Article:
Valentine’s Day is a great day. Love is in the air, red chocolate, flowers and hearts, many hearts (some broken ones too).
If you have a partner and you are in a happy relationship, Valentine’s Day is a real joy, a good reason to celebrate.
If you are single not by choice or you do have a partner but struggle in your relationship, Valentine’s Day can be a sad day.
I guess after the hype of the cards and the gifts, the chocolate and the romantic dinners, each and one of us considers it a reflection day, a day to check how much we love each other and how much love there is around us. For many people, the chocolates are there to ease the sadness.
I know that talking about sadness on Valentine’s Day kills some of the fun but I think that for many people it is a sad day and we need to consider what leads people to this sadness so that we, the happy couples, won’t be eating consolation chocolate some day.
In the past year, many client couples came for coaching. Most of them already had one foot out the door of the relationships.
I think it is easy to break up. My mom used to say that it takes a long time to fill in a bucket of milk and a second to spill all of it – relationships are the same. It takes a long time to build and seconds to destroy.
People dedicate so much effort to finding love, but not as much to keep it alive. Every time a new couple comes for coaching, I hear myself asking the same questions:
- When was the last time you went out for movie?
- When was the last time you had a romantic dinner?
- When was the last time you went on a sex retreat?
- When was the last time you bought each other a gift?
When couples are in the “hunting” season, the last time was last week or maybe the week before, but when they have been together for a long time, last time was a looooooong time ago.
Having a good relationship is a question of priority. In the “Valentine” days, the priority was high so these couples made a lot of effort. There was an effort to get to know the other person, effort to look good, effort to make the other feel good, effort to compromise, effort to communicate. Lots of effort and everyone was happy and wanted more. Why does living together for a long time change the priority so much that couples are just not willing to make the effort anymore?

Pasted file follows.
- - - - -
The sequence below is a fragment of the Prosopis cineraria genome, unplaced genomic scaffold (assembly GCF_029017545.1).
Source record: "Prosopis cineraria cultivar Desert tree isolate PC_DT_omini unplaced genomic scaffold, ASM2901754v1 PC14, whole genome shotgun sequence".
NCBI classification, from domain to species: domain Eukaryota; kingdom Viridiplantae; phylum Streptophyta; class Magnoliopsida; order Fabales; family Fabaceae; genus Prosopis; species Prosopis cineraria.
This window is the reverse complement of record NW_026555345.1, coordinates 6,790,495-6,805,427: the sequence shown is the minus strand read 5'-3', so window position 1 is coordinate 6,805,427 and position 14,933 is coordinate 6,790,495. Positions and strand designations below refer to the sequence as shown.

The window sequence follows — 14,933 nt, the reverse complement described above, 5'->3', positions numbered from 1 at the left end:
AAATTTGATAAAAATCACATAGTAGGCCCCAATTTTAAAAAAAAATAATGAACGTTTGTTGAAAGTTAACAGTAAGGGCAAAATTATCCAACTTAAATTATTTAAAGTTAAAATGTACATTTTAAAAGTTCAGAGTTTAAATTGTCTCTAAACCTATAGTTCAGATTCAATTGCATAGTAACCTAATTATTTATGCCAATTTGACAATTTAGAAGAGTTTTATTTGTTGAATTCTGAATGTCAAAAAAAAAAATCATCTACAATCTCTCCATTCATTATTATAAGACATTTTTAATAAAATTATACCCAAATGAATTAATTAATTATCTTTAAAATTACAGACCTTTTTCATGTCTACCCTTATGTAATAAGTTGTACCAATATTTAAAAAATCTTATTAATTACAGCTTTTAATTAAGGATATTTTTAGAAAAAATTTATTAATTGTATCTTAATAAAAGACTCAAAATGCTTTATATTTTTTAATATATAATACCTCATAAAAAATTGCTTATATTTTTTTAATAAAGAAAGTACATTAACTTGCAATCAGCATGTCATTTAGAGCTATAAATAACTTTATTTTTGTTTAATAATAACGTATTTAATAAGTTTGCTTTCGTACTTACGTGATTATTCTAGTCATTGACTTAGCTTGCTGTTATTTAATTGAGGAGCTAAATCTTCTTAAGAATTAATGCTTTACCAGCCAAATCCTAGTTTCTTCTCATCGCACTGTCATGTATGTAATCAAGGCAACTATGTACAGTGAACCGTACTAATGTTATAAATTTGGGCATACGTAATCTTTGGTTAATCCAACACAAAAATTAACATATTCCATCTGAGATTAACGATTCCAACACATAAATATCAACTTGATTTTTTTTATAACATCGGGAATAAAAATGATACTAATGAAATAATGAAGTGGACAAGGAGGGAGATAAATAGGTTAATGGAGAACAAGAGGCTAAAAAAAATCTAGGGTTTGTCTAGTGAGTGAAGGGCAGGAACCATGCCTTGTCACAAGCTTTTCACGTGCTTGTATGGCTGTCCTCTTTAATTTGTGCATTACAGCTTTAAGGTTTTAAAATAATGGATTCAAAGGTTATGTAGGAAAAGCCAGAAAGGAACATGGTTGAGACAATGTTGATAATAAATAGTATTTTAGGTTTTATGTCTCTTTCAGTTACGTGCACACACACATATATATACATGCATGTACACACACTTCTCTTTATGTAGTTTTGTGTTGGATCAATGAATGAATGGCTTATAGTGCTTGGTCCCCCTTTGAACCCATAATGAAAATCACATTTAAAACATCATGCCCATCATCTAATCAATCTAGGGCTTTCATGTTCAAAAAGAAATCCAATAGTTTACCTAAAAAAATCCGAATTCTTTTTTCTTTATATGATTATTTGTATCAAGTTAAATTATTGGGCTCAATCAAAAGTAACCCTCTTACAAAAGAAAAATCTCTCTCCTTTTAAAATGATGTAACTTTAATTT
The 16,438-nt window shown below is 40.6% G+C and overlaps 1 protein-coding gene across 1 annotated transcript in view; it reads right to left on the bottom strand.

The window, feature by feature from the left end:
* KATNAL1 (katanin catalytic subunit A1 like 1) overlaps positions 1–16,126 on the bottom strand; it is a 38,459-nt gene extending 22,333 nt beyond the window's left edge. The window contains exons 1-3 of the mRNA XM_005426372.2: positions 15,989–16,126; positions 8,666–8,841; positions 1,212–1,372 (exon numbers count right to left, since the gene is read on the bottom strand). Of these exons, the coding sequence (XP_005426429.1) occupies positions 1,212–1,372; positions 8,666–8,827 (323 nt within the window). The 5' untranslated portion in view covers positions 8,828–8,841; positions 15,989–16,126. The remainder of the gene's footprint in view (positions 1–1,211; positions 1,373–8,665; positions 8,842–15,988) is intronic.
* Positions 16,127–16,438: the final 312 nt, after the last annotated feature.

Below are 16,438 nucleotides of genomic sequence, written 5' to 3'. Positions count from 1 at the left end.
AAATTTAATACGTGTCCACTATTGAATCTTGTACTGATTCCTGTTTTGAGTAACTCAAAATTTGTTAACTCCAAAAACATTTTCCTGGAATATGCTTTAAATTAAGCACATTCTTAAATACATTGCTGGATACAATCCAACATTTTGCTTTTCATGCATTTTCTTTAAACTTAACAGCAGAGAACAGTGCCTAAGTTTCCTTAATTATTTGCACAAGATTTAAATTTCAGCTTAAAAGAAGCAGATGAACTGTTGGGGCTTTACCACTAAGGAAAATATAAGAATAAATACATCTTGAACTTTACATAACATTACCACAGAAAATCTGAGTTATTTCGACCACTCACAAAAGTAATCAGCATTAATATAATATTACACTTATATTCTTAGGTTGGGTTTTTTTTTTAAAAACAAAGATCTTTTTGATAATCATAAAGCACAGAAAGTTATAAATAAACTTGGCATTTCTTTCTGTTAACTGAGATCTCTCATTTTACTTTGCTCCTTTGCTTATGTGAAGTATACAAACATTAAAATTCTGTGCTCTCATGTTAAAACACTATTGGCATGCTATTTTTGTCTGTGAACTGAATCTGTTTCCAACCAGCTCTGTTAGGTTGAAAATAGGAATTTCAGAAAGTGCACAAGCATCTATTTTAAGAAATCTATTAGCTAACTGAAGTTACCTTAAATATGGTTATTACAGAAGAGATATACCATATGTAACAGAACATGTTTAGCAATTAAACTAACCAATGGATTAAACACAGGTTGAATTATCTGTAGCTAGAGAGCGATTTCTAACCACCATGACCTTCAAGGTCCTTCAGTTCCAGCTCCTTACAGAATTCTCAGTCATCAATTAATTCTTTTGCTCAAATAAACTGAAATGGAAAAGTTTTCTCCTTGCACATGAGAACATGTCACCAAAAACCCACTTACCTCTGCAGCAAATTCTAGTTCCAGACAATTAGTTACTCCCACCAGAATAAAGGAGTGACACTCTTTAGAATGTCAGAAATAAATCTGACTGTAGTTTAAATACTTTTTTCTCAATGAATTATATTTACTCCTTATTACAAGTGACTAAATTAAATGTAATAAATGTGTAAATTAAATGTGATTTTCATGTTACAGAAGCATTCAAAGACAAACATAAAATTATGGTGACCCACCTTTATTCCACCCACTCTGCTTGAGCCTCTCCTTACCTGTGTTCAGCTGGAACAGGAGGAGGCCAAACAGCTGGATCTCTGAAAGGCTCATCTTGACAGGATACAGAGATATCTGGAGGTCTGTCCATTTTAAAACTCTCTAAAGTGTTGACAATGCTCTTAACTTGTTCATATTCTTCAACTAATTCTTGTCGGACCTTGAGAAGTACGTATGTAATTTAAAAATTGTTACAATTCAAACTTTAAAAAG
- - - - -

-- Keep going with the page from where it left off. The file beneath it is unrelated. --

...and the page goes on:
I guess it is because of the temperature.
Our body’s optimum temperature is 37 degrees. This is when all the functions of the body work properly. When the temperature drops, some systems cannot work well and we feel sick. Relationships are the same. When we cannot keep the heat, some systems stop functioning and our relationship becomes stuck and painful.
When couples flirt and put the effort, everything works well. When they stop, the temperature only drops to 36 degrees, but 3 month in 36 degrees and they go down to 35. Usually when they come for coaching, they are both freezing and down to 25 degrees of relationship heat – no sharing, no caring, no fun and little or no sex. No wonder they want a way out.
Use this Valentine’s Day to check the temperature of your relationship and do not wait for it to be 25 degrees to do something about it. Make a list of what needs to happen for you to be on healthy, happy, sexy 37 degrees and make all the effort in the world to achieve each and every one of them so that next year we can meet here on Valentine’s Day and declare it a happy day.
Happy Valentine’s Day!